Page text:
Measuring patient symptom change on rural psychiatry units: Utility of the symptom checklist-90 revised

George F. Ronan, Laura E. Dreer, Katherine M. Dollard

Research output: Contribution to journalArticlepeer-review

10 Scopus citations


Background: Mental health service providers have seen an increased need for demonstrating symptom reductions during the past decade. This change has been particularly evident to those working in inpatient psychiatry facilities where there is considerable need for a brief, easily administered, and low- cost means of tracking symptom change. The current study evaluated the utility of using the Symptom Checklist-90 Revised for tracking symptom reductions in patients admitted to rural adolescent and adult psychiatry units. Method: Consecutive admissions to adolescent (N = 104) and adult (N = 125) psychiatry units located in a rural community hospital served as subjects. The mean length of stay was 8 days for adolescents and 7 days for adults. Patients were administered the Symptom Checklist 90 Revised at admission and just prior to discharge. Psychiatrists provided a DSM-IV primary diagnosis for each patient. Results: Principal component analyses on both the adolescent and adult admission and discharge Symptom Checklist-90 Revised subscales resulted in a 1-factor solution. Repeated-measures ANOVAs demonstrated the Global Severity Index to be a sensitive measure of clinically significant admission-to-discharge symptom change. Analyses using psychiatrist-assigned diagnoses revealed that all diagnostic categories evinced significant admission-to-discharge symptom reductions. Discussion: Implications for using the Symptom Checklist-90 Revised to evaluate clinically significant symptom changes on rural inpatient psychiatry units are discussed.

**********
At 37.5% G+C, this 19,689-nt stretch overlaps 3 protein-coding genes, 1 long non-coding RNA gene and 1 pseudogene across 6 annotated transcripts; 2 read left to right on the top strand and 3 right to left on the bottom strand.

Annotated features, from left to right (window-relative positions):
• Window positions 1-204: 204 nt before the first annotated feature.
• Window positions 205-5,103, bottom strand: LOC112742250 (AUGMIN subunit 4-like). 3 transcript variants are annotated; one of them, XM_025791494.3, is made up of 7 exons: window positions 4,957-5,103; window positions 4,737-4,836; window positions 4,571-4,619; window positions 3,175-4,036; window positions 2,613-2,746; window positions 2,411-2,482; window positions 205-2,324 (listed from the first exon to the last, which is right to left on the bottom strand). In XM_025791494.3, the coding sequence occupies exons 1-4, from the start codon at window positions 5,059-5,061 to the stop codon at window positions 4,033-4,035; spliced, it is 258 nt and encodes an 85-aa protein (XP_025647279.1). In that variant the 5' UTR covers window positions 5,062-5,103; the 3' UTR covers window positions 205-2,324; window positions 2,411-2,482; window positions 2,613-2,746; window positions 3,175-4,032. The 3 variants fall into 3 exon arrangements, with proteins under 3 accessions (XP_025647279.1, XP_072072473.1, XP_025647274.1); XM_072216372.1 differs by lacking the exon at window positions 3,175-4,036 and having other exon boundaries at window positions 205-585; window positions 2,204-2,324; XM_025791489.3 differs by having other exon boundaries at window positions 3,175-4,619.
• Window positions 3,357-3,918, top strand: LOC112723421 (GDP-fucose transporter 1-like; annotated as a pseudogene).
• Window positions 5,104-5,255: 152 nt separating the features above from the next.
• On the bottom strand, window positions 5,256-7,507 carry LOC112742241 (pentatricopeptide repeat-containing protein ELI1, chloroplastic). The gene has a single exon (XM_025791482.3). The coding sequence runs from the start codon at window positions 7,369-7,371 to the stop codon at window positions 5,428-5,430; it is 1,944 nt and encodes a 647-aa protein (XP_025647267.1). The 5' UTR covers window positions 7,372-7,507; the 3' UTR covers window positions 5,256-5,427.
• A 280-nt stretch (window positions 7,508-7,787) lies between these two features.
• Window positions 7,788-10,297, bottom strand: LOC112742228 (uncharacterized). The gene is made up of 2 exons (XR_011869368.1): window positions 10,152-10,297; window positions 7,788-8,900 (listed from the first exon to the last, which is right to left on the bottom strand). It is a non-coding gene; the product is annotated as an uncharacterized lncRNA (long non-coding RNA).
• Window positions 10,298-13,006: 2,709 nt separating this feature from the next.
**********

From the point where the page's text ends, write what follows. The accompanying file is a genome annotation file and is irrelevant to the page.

Original languageEnglish
Pages (from-to)493-497
Number of pages5
JournalJournal of Clinical Psychiatry
Issue number7
StatePublished - Jul 2000


Dive into the research topics of 'Measuring patient symptom change on rural psychiatry units: Utility of the symptom checklist-90 revised'. Together they form a unique fingerprint.

Cite this